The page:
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Author Mishchenko, Oleg ♦ Crawfis, Roger
Source CiteSeerX
Content type Text
File Format PDF
Subject Domain (in DDC) Computer science, information & general works ♦ Data processing & computer science
Subject Keyword Dimensional Flow ♦ Three Dimensional Flow Visualization ♦ Effective Texture Model ♦ User Study ♦ High Scoring Texture ♦ Flow Visualization ♦ Candidate Texture ♦ Inevitable Clutter ♦ Critical Point ♦ Discretized Domain ♦ Several Pixel ♦ Specific Guideline ♦ Visualization Blurry ♦ Geometry Primitive ♦ Different Depth ♦ Geometric Primitive ♦ Linear Flow ♦ Perceptual Limit ♦ Adequate Model ♦ Perform Well ♦ Textured Line ♦ Flow Direction ♦ Streamline Texture Model ♦ Local Neighborhood ♦ Dimensional Flow Visualization ♦ Total Number ♦ Effective Visualization ♦ Parameter Space ♦ Small Neighborhood ♦ Semi-transparent Geometry ♦ Experimental Dataset ♦ Many Different Flow Direction ♦ Screen Space ♦ General Texture Model ♦ Create Animation ♦ Quantitative Guideline
Abstract Visualizing three dimensional flow with geometry primitives is challenging due to inevitable clutter and occlusion. Our approach to tackling this problem is to utilize semi-transparent geometry as well as animation. Using semi-transparency, however, can make the visualization blurry and vague. We investigate perceptual limits and find specific guidelines on using semi-transparency for three dimensional flow visualization. We base our results on the user study that we conducted. The users were shown multiple semi-transparent overlapping layers of flow and were asked how many different flow directions they were able to discern. We utilized textured lines as geometric primitives; two general texture models were used to control opacity and create animation. We found that the number of high scoring textures is small compared to the total number of textures within our models. To test our findings, we utilized the high scoring textures to create visualizations of a variety of datasets. dataset. This model was selected for two reasons. First, we assume that textures that do not work well for 2.5D flow visualization, won’t perform well for three dimensional flow. Second, we observe the following: for any sufficiently small neighborhood in screen space, we can assume that the projection of three dimensional flow to this neighborhood consists of a number of overlapping linear flows at different depths. The only exception are vicinities of critical points. However, as we are dealing with a discretized domain, for a local neighborhood with a size of several pixels, we get one flow direction at this location at a given depth. Thus, our experimental dataset is an adequate model for the purposes of our study, which is primarily focused on occlusion. We explore the parameter space of streamline texture models and discard those textures that do not create effective visualizations. We select a set of candidate textures for our user study. The results of the user study provide us with qualitative and quantitative guidelines on using semitransparency for flow visualization to mitigate occlusion. 1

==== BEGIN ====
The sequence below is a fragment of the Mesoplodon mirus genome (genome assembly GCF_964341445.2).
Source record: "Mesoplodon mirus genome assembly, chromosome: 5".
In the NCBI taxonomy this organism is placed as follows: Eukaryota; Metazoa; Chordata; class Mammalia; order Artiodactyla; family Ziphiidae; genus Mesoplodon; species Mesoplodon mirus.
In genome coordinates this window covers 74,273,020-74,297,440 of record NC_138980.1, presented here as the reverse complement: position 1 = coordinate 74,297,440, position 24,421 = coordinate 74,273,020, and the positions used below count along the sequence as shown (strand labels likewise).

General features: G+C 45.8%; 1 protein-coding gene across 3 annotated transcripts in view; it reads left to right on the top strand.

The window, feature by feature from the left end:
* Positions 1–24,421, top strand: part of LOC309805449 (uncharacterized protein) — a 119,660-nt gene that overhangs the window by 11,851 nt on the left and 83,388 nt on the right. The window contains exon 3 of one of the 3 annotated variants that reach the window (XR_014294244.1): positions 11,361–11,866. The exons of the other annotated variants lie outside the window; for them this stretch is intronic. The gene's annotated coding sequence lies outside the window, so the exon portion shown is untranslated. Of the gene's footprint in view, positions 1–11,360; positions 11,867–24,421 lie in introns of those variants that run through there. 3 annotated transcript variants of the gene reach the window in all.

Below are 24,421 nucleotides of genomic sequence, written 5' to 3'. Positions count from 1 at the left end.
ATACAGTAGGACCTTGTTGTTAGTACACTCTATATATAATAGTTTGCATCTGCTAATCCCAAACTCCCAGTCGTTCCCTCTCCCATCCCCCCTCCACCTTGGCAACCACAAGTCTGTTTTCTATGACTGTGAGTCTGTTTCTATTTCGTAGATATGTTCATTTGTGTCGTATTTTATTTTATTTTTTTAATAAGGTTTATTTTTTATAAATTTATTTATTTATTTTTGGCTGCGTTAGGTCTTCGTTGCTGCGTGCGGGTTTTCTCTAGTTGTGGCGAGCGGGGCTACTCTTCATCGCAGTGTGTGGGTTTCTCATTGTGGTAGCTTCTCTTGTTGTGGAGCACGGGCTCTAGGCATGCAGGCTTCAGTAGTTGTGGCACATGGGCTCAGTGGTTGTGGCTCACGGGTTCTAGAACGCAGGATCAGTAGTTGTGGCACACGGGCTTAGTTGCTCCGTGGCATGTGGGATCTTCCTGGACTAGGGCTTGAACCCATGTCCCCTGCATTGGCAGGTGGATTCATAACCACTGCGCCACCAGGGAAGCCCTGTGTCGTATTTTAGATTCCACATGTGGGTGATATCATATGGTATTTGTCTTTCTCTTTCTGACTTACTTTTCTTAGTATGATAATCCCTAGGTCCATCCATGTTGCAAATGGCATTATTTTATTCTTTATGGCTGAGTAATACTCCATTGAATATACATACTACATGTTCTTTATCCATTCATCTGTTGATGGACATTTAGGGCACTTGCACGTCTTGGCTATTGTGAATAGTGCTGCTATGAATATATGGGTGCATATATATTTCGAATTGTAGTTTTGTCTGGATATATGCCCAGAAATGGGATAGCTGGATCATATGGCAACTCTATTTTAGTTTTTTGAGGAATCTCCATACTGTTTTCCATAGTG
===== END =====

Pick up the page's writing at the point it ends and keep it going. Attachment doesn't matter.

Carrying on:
Educational Role Student ♦ Teacher
Age Range above 22 year
Educational Use Research
Education Level UG and PG ♦ Career/Technical Study